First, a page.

The City’s biggest industry — hospitality — may be coming back sooner than expected, new data indicates.
“In general, we are a market that’s finding its bottom,” said Rob Kline, president and co-founder of The Chartres Lodging Group LLC of San Francisco, which operates about 100 properties worldwide. “Last year was a very difficult year for the Bay Area in general. This is a very difficult year.”
The potential turnaround is one factor that prompted Chartres to put its storied Sir Francis Drake Hotel on the market.
“We purchased it nearly five years ago with a holding horizon time frame of five years,” Kline said. “The debt is coming due and that’s a motivator, but the primary reason is the tremendous amount of investor interest in the San Francisco hotel market.”
“We are not in default in any way on that loan,” Kline noted.
The most recent data from Smith Travel Research indicates the San Francisco hotel business is up 2.5 percent for the first two months of this year.
Business is flattening out and starting to increase, but it’s not a big increase, said Alan X. Reay, president of Atlas Hospitality Group, the state’s leading hotel broker.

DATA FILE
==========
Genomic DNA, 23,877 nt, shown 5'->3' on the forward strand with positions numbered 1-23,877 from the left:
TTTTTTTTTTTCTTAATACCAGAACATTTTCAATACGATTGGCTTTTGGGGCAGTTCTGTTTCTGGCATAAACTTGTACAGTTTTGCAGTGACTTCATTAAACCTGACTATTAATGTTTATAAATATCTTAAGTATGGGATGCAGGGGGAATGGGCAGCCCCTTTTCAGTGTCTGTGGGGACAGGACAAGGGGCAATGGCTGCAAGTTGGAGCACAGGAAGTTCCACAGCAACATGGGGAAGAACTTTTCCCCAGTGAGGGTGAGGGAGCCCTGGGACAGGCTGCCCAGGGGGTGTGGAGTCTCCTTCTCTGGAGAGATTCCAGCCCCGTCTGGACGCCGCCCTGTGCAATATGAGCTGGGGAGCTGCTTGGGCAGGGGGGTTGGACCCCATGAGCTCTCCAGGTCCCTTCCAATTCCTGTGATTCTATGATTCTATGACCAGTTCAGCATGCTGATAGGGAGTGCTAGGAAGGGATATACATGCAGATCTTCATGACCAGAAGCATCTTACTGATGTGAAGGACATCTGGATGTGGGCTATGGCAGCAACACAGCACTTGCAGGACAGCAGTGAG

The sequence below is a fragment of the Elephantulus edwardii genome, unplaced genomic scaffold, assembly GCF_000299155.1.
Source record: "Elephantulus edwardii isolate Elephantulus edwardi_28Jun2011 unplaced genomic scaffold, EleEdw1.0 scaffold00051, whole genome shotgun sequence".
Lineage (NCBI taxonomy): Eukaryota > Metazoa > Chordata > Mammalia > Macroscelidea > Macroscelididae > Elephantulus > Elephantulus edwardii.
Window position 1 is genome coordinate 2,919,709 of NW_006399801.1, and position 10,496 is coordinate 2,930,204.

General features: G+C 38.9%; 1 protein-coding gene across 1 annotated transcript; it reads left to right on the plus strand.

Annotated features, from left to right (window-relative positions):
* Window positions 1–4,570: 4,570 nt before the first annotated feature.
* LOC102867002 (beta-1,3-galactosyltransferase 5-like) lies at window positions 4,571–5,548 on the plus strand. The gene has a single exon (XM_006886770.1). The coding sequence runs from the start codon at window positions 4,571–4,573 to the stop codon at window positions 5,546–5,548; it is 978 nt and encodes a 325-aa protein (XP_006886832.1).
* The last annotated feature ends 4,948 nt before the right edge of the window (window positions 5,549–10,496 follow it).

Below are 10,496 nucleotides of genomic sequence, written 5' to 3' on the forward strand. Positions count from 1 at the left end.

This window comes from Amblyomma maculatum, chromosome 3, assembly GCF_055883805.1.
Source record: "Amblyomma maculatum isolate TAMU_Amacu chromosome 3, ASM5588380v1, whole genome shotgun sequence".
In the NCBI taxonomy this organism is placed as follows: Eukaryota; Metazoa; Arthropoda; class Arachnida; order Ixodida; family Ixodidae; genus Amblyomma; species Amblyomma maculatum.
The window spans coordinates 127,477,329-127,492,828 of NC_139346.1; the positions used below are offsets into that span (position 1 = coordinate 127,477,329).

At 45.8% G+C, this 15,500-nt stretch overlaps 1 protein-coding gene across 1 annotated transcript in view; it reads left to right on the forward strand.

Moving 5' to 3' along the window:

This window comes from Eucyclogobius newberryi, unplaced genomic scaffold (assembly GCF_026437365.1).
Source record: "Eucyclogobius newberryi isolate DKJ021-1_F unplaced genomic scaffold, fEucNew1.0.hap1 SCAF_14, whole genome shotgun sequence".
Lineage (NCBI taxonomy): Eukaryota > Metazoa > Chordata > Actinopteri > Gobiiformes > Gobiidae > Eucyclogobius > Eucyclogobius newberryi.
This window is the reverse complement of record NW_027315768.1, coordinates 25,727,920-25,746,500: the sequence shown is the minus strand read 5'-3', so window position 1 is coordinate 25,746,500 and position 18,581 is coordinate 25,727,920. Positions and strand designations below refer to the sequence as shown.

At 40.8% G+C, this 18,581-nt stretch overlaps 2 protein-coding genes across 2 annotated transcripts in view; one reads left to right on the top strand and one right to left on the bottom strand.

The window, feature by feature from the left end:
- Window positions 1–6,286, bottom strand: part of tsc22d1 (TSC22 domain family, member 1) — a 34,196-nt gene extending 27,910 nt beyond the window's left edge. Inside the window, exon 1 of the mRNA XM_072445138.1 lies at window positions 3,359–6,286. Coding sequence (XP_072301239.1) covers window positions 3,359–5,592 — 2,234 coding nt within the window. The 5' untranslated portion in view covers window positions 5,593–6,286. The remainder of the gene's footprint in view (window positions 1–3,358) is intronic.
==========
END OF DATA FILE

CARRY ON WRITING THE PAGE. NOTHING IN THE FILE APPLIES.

“It’s not going to snap back,” Reay cautioned. The economy is still fragile. In a study his firm released this week, 106 Bay Area hotels were either in foreclosure or mortgage default in the first quarter of this year.
The City’s convention business is projected to decline this year from 854,000 room nights to 787,000 room nights this year, the San Francisco Convention and Visitors Bureau reports.
The slow economy, weak convention business and continued labor union unrest are negatives when selling a hotel property.
But there are no major hotels being built, land is scarce and there are tremendous costs to enter the market, Reay said.
“There’s always going to be strong demand for a trophy property like the Sir Francis Drake in a destination market like San Francisco,” he said.
Research conducted for Chartres shows an almost perfect correlation over 20 years between the hotel markets in New York City and San Francisco.
New York has shifted upward, Kline said, despite a 7 percent growth of new rooms. “In this market, there’s zero supply growth planned,” he said.
“Looking at the long-term history, this market will bounce back here as well and the bounce back will be quite steep because there’s no new supply.”